I am not a sophisticated constitutional theorist or even an unsophisticated one. I do not hold to the “living constitution” as the ideal form of interpretation, nor do I hold to any strict originalism. Without any particularly persuasive way of defending it, I take roughly Lincoln’s view that the constitution is to be interpreted through the lens of the Declaration of Independence and, I would add to that, a handful of other documents that all derive from Lincoln himself and the re-birth of the Republic in the Civil War: of those two, Gettysburg, the First Inaugural, and above all the Second Inaugural are canonical in a literal sense. I understand that today, if you are someone like me who does think that not everything can be interpreted every which way, but also find yourself in a period in which common standards of interpretation have essentially disappeared, it is dangerously open ended to allow anything other than some form of originalism. Introducing the Declaration of Independence could still be understood as not completely open-ended, in Lincoln’s day and in his understanding of it: that is hardly the case in our day. But I’m not a judge and I’m not even a con law professor, so in my entirely unofficial way, I feel quite happy to understand the constitution in the way that makes the most sense to me: in light of the Declaration, but also in light, not of an endlessly accumulating new body of canonical materials, but a body that derives from a specific historical- and, we pray, non-recurring- circumstance, the war that constitutionally remade the United States.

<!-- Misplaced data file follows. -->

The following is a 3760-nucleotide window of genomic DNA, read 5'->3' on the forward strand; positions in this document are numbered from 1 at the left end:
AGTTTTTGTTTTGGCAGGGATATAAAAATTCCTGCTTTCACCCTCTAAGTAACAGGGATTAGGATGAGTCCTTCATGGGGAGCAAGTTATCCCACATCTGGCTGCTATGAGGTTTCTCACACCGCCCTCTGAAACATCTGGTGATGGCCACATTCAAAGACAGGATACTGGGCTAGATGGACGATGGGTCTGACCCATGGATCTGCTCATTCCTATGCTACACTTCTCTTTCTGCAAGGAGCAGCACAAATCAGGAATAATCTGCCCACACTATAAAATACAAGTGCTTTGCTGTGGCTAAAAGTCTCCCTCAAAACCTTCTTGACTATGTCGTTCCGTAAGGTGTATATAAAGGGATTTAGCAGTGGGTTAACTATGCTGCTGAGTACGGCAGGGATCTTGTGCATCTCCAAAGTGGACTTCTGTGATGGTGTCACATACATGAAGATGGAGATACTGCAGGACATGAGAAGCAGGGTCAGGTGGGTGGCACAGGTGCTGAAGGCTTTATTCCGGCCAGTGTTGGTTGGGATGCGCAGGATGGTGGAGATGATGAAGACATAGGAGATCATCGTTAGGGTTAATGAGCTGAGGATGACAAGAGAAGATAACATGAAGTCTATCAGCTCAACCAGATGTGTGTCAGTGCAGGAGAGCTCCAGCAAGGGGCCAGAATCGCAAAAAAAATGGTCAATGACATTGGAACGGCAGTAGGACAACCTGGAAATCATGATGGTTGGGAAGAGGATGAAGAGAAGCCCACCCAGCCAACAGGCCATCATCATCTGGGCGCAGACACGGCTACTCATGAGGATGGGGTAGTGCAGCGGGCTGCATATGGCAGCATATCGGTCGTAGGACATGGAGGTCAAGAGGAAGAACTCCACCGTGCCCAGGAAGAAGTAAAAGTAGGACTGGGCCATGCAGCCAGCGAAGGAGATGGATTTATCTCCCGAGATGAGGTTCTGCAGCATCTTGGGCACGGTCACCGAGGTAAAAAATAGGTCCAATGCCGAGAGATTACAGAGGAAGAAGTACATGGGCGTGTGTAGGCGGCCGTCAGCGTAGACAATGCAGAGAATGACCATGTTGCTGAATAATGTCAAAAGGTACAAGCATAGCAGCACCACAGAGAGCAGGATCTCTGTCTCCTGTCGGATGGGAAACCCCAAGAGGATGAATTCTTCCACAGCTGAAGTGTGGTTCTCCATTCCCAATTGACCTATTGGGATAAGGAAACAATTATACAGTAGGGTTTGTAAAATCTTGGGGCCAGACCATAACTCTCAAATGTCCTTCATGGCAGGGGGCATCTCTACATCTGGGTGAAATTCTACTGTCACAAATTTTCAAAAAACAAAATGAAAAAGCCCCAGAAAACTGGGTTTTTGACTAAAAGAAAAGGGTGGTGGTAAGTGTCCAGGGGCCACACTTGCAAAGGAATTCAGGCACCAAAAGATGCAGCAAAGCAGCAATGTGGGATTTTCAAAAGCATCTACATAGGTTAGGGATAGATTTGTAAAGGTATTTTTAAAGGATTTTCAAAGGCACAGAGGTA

What, then, of the Second Inaugural Address? There are two wonderful books devoted wholly to the Address – Ronald C. White’s Lincoln’s Greatest Speech: The Second Inaugural and James Tackach, Lincoln’s Moral Vision: The Second Inaugural Address. Both books are from 2002; I reviewed them along with several other Lincoln books for the TLS in 2003. But while each of those books devotes itself extensively, and for clear reasons, to the question of slavery and the war, neither book gives much examination either of the way that war is seen as such in the Address or the ethics of war as such implicit in the Address. Let me make three brief points.
First, the conception of war in the Second Inaugural, reflecting Lincoln’s hard won experience in bloody and prolonged war, has a remarkably Clausewitzean sense to it. I do not mean by this the most famous passage of Clausewitz, war the continuation of politics by other means. I mean the discussion in Clausewitz of ‘friction’ in war and, as a consequence, the inability to control where war will go, how its aims will shift, and how the unleashing of this antinomy of animal passions and the great rational machine of armies leads into directions not necessarily foreseen. The Address expresses a dual sense of dolorous wonderment that the conflict spilled over, in aim and method, so far beyond anything either side contemplated.